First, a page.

Jeff Brady

Jeff Brady is a NPR National Desk Correspondent based in Philadelphia. He covers the mid-Atlantic region and the energy industry.

In this role, Brady reports on the business of energy, from concerns over hydraulic fracturing in Western Pennsylvania to the oil boom in North Dakota and solar developments in the desert Southwest. With a focus on the consumer, Brady's reporting addresses how the energy industry intersects consumers' perspective at the gas pump and light switch.

Frequently traveling throughout the country for NPR, Brady has covered just about every major domestic news event in the past decade. Before moving to Philadelphia in July 2011, Brady was based in Denver and covered the west for NPR.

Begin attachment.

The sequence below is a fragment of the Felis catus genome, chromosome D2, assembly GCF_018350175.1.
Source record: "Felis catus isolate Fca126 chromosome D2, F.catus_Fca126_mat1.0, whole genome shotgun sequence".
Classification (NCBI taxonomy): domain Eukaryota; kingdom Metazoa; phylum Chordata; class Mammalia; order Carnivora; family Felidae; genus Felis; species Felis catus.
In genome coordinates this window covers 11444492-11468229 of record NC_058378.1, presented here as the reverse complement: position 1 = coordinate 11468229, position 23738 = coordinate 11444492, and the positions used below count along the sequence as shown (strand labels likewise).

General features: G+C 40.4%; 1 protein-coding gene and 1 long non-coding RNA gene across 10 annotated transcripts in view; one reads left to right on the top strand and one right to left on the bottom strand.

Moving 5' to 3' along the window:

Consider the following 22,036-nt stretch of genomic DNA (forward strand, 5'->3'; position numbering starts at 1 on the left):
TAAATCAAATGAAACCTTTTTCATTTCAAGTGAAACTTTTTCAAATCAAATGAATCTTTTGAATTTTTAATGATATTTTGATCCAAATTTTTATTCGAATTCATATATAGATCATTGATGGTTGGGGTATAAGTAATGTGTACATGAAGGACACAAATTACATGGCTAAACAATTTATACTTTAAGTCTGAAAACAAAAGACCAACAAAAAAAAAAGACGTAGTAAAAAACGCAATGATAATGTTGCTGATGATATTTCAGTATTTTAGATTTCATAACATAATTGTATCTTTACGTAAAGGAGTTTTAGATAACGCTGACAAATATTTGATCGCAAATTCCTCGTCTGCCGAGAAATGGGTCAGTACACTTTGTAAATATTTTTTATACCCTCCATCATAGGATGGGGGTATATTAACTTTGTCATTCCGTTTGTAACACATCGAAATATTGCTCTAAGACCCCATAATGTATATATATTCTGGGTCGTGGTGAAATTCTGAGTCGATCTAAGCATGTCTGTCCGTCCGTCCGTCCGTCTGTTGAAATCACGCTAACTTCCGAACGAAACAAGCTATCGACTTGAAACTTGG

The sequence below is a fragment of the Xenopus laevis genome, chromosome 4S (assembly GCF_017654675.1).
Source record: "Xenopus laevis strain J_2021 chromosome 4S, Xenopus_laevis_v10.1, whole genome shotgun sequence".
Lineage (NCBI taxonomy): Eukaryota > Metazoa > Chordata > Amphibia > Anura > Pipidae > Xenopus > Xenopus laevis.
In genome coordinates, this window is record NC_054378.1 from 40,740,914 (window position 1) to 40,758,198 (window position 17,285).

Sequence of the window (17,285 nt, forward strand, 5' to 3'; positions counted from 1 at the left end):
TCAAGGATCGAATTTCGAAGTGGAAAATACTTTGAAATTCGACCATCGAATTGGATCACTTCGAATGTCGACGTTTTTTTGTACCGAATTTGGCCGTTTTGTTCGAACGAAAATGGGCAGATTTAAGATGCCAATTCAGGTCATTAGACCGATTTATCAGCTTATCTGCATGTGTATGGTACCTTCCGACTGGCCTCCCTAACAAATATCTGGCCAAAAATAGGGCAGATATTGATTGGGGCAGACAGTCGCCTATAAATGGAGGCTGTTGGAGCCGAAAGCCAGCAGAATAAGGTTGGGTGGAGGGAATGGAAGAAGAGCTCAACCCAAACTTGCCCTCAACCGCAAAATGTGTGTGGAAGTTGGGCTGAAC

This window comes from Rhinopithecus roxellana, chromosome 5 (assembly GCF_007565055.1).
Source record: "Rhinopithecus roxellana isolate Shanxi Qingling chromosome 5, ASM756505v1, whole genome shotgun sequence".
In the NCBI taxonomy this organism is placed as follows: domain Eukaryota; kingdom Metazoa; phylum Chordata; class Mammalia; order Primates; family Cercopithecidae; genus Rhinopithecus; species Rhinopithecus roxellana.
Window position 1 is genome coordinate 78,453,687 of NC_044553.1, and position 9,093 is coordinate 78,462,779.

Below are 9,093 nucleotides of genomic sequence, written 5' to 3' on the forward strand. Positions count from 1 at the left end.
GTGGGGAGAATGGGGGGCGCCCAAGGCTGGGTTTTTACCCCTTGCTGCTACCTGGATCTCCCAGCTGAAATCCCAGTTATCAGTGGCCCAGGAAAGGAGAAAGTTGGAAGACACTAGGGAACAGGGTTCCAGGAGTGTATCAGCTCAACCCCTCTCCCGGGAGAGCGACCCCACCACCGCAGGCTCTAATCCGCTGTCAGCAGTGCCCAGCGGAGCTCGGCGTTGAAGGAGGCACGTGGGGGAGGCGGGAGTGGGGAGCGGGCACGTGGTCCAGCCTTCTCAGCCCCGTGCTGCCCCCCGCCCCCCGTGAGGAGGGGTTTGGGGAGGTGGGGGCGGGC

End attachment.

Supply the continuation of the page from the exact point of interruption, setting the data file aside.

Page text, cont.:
In 2005, Brady was among the NPR reporters who covered the aftermath of Hurricane Katrina. His reporting on flooded cars left behind after the storm exposed efforts to stall the implementation of a national car titling system. Today, the National Motor Vehicle Title Information System is operational and the Department of Justice estimates it could save car buyers up to $11 billion a year.

Before coming to NPR in September 2003, Brady was a reporter at Oregon Public Broadcasting (OPB) in Portland. He has also worked in commercial television as an anchor and a reporter; and commercial radio as a talk-show host and reporter.

Brady graduated with a Bachelor of Arts in Communications from Southern Oregon State College (now Southern Oregon University).

Pages

Politics
5:02 pm